An Analysis on Soil Properties on Predicting Critical Hydraulic Gradients for Piping Progression in Sandy Soils
Date of Award
Master of Science (MS)
Civil and Environmental Engineering
James A. Bay
Piping is a form of internal erosion in which soil particles are eroded at a seepage exit location due to the forces imposed on the particles by seeping water. Laboratory testing was performed on a variety of soils in order to assess a correlation between unit weight, angle of internal friction, grain size, gradation, and void ratio and the critical hydraulic gradient at which piping initiates and progresses. A multi-variable regression analysis was used to form equations to predict critical hydraulic gradient based upon each of these soil parameters. Variations in the accuracy of these equations are thought to be due to the interlocking behavior of the angular soils tested compared to that of the more spherical soils as well as the loosening of the sample and change in void ratio as piping progresses.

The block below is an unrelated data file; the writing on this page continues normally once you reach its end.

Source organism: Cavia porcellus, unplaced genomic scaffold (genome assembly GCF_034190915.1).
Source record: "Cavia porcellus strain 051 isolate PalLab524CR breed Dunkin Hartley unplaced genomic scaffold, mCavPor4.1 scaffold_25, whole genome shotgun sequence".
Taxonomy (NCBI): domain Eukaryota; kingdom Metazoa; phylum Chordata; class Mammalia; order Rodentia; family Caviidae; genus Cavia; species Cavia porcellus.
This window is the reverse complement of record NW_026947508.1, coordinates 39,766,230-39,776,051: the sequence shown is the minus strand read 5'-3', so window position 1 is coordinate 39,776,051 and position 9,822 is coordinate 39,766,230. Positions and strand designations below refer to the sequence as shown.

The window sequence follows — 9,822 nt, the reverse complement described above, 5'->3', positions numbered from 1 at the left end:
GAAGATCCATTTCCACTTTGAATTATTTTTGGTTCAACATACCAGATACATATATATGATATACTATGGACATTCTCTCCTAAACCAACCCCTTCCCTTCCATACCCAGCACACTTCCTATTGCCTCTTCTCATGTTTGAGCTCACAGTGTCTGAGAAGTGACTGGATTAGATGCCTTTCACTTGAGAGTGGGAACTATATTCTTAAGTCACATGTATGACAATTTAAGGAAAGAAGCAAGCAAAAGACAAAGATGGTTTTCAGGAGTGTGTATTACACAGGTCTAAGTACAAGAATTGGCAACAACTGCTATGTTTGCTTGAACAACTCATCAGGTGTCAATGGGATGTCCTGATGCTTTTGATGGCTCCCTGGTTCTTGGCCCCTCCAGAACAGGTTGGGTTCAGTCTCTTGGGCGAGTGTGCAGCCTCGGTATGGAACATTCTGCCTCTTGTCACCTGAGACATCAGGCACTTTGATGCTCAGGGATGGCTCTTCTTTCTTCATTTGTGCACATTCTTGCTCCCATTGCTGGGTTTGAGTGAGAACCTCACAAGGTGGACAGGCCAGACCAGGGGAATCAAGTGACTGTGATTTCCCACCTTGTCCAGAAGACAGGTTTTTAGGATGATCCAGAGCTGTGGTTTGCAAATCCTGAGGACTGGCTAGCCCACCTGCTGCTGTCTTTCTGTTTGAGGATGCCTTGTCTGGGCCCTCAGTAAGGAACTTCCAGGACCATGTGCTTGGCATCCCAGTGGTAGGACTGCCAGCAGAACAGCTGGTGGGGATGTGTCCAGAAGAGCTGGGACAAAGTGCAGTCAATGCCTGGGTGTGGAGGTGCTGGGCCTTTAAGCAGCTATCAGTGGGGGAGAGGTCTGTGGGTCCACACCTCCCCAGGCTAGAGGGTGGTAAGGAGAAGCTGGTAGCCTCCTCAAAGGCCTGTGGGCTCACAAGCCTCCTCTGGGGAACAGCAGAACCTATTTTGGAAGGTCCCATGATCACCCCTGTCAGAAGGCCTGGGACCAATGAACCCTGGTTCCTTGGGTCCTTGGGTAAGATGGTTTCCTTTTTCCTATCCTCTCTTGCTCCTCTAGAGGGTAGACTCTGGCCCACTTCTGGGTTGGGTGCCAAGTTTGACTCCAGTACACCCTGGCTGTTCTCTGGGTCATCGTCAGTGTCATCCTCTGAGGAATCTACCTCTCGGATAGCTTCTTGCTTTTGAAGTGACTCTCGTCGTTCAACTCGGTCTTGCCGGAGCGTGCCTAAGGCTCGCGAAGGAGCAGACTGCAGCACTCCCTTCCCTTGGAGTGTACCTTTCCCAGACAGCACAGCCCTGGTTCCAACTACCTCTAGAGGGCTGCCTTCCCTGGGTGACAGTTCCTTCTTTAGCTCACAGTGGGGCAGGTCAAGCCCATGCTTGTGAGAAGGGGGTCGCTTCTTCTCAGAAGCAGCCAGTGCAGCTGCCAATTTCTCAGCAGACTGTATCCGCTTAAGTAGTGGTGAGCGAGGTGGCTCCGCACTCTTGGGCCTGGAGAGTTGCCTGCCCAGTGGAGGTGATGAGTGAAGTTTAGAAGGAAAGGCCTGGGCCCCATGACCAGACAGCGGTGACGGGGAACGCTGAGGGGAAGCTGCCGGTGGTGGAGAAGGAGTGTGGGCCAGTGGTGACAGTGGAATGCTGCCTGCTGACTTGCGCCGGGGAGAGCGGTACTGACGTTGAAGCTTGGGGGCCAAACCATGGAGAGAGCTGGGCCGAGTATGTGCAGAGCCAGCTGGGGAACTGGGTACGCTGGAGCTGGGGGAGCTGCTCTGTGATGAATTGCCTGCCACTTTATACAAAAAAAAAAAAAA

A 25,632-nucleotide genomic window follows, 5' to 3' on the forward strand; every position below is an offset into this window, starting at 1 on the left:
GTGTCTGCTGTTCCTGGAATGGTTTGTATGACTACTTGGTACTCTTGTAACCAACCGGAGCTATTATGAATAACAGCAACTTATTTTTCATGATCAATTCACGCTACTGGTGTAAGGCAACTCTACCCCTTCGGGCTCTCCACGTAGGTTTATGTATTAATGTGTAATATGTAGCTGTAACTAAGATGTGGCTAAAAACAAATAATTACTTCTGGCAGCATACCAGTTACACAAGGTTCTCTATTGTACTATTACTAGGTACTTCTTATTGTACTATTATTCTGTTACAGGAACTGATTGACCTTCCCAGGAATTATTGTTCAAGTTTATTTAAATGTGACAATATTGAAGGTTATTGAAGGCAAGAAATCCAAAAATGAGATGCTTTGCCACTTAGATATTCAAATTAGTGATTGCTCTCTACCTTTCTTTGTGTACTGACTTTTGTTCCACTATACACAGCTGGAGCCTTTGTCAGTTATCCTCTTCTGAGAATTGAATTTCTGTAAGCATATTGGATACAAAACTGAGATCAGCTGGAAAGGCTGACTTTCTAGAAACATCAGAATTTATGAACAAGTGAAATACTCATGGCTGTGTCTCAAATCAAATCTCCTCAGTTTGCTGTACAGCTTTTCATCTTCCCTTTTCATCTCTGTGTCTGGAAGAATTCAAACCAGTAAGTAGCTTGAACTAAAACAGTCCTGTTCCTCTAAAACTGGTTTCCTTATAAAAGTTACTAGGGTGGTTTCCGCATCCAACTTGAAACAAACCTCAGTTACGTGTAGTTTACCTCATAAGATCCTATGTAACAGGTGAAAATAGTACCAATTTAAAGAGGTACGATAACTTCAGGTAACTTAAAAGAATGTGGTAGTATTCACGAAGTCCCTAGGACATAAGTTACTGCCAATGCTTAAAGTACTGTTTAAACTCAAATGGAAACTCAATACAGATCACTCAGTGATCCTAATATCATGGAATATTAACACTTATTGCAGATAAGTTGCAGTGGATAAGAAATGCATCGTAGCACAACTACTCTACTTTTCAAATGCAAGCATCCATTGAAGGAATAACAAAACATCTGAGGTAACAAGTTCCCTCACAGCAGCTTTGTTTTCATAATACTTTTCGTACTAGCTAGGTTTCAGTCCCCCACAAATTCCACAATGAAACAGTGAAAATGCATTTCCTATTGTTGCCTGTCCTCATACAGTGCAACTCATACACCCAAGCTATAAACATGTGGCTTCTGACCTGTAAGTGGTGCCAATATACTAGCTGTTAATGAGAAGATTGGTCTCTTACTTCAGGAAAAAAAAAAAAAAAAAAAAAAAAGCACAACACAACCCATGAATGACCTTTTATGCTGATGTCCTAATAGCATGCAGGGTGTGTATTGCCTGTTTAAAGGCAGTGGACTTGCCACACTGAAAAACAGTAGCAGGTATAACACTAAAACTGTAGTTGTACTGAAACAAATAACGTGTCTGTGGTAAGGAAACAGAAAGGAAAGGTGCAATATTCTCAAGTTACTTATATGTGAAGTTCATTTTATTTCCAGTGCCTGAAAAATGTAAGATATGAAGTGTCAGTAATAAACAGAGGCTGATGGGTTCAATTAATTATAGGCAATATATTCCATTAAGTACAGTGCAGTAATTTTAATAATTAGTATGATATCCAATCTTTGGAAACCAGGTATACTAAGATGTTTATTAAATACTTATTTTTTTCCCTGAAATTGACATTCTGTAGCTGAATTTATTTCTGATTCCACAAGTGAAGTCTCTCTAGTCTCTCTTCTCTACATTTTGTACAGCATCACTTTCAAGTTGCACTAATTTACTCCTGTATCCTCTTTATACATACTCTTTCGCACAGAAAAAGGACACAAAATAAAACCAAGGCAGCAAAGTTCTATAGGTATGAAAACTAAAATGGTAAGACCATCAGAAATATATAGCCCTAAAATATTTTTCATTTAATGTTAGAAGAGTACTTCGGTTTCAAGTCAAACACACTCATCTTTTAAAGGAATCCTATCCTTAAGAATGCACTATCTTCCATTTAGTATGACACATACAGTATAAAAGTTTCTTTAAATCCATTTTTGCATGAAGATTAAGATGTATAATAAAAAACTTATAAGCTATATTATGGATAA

Jacobson, Tammy, "An Analysis on Soil Properties on Predicting Critical Hydraulic Gradients for Piping Progression in Sandy Soils" (2013). All Graduate Plan B and other Reports. 336.
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